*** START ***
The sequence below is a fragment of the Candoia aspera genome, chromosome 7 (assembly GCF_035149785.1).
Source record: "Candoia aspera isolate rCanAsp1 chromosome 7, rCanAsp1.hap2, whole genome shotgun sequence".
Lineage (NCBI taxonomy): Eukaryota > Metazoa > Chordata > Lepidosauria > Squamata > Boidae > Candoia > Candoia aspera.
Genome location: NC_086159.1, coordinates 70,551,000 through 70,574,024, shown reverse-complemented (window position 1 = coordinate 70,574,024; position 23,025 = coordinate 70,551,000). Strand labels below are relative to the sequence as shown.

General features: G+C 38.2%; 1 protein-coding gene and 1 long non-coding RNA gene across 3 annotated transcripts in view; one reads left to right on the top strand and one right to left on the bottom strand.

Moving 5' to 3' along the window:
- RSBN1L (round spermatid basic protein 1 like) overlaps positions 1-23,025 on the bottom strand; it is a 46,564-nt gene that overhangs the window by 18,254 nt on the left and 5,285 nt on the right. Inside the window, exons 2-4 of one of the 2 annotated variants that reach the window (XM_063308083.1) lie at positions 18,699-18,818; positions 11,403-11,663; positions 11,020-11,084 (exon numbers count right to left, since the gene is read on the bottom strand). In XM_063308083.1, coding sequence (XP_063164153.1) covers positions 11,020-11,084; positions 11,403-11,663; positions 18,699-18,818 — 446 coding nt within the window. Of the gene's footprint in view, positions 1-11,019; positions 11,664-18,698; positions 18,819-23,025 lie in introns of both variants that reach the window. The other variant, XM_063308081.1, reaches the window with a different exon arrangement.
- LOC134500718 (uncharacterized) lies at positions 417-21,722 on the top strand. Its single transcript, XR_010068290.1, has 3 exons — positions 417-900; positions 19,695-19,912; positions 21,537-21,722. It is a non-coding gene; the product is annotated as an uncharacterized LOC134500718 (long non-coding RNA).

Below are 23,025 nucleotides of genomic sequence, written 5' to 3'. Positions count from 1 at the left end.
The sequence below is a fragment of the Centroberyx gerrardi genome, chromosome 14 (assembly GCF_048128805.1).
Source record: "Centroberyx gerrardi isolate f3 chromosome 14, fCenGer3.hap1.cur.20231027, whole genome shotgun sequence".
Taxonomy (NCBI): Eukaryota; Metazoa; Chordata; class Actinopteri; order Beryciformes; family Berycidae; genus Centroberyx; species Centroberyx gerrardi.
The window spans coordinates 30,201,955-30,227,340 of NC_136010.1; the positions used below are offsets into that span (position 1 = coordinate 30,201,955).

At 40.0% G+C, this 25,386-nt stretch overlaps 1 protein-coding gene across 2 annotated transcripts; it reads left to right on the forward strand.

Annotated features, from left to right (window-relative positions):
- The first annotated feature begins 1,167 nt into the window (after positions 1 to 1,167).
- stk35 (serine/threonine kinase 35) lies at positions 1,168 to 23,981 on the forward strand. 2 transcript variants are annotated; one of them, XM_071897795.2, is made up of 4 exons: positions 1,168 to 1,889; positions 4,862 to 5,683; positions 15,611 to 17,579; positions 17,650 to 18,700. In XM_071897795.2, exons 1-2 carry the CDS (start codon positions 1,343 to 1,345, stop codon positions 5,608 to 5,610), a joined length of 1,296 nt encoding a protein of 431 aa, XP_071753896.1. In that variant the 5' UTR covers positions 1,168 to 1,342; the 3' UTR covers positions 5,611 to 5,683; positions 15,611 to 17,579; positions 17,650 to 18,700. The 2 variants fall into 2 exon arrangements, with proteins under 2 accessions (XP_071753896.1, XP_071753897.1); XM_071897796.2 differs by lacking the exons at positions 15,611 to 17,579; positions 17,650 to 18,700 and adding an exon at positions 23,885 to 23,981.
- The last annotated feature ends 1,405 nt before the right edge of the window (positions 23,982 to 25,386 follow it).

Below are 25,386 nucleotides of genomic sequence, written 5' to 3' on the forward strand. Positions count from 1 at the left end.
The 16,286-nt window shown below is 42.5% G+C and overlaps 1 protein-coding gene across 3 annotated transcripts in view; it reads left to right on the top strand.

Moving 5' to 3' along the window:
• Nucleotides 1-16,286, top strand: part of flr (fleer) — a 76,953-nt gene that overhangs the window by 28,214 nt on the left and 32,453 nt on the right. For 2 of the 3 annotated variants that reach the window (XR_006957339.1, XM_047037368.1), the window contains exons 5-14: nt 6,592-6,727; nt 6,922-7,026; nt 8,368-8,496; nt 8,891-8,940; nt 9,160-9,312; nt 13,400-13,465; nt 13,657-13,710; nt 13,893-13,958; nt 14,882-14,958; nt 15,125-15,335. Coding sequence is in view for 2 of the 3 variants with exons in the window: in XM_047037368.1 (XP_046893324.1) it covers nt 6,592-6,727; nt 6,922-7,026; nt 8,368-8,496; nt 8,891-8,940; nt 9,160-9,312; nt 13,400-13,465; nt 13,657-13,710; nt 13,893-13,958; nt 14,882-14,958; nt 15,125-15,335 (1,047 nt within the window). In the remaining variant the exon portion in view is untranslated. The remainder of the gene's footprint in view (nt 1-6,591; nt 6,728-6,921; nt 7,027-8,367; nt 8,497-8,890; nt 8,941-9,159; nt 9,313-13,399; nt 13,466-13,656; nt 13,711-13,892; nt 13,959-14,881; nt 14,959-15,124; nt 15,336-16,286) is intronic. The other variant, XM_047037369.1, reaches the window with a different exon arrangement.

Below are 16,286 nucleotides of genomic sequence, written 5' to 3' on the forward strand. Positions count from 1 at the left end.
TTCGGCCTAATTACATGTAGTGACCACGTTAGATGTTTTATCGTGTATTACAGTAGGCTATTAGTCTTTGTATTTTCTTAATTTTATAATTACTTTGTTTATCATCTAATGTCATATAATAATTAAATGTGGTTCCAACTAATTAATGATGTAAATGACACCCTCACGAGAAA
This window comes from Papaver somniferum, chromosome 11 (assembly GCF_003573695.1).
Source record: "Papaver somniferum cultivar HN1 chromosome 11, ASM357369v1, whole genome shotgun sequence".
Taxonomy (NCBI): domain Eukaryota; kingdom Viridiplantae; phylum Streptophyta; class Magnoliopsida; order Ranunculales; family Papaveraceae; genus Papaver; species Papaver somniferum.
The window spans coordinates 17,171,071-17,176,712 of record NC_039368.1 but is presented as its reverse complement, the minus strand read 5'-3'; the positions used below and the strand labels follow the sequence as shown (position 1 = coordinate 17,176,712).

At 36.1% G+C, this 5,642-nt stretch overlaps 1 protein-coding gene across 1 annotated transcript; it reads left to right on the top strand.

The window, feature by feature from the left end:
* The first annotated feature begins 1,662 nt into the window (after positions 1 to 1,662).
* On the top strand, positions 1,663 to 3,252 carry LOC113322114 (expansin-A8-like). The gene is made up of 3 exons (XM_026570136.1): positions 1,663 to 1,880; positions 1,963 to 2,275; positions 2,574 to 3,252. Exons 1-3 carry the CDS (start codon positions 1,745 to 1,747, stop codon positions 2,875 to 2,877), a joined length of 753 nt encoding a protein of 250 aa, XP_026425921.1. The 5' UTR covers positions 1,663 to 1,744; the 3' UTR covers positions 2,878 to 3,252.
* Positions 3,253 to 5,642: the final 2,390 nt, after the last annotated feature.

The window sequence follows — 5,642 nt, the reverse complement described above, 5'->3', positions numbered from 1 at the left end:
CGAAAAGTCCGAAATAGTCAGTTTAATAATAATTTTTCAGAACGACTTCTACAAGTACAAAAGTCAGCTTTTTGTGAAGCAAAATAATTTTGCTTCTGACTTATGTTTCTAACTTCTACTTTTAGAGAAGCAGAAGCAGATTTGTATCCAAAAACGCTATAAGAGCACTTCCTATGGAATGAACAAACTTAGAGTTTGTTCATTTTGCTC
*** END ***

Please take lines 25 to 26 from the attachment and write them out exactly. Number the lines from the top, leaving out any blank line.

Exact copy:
This window comes from Papaver somniferum, chromosome 11 (assembly GCF_003573695.1).
Source record: "Papaver somniferum cultivar HN1 chromosome 11, ASM357369v1, whole genome shotgun sequence".